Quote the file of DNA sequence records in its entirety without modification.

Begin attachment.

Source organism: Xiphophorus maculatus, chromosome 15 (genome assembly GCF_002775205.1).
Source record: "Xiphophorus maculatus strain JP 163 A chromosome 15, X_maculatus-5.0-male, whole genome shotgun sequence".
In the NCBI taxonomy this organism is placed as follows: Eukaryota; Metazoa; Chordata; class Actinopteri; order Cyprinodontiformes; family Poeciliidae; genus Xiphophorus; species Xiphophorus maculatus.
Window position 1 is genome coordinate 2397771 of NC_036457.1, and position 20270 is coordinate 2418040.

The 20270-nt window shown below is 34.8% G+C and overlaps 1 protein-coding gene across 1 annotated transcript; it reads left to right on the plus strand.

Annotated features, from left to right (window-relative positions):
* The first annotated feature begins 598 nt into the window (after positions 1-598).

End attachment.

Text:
Source organism: Xiphophorus maculatus, chromosome 15 (genome assembly GCF_002775205.1).
Source record: "Xiphophorus maculatus strain JP 163 A chromosome 15, X_maculatus-5.0-male, whole genome shotgun sequence".
In the NCBI taxonomy this organism is placed as follows: Eukaryota; Metazoa; Chordata; class Actinopteri; order Cyprinodontiformes; family Poeciliidae; genus Xiphophorus; species Xiphophorus maculatus.
Window position 1 is genome coordinate 2397771 of NC_036457.1, and position 20270 is coordinate 2418040.

The 20270-nt window shown below is 34.8% G+C and overlaps 1 protein-coding gene across 1 annotated transcript; it reads left to right on the plus strand.

Annotated features, from left to right (window-relative positions):
* The first annotated feature begins 598 nt into the window (after positions 1-598).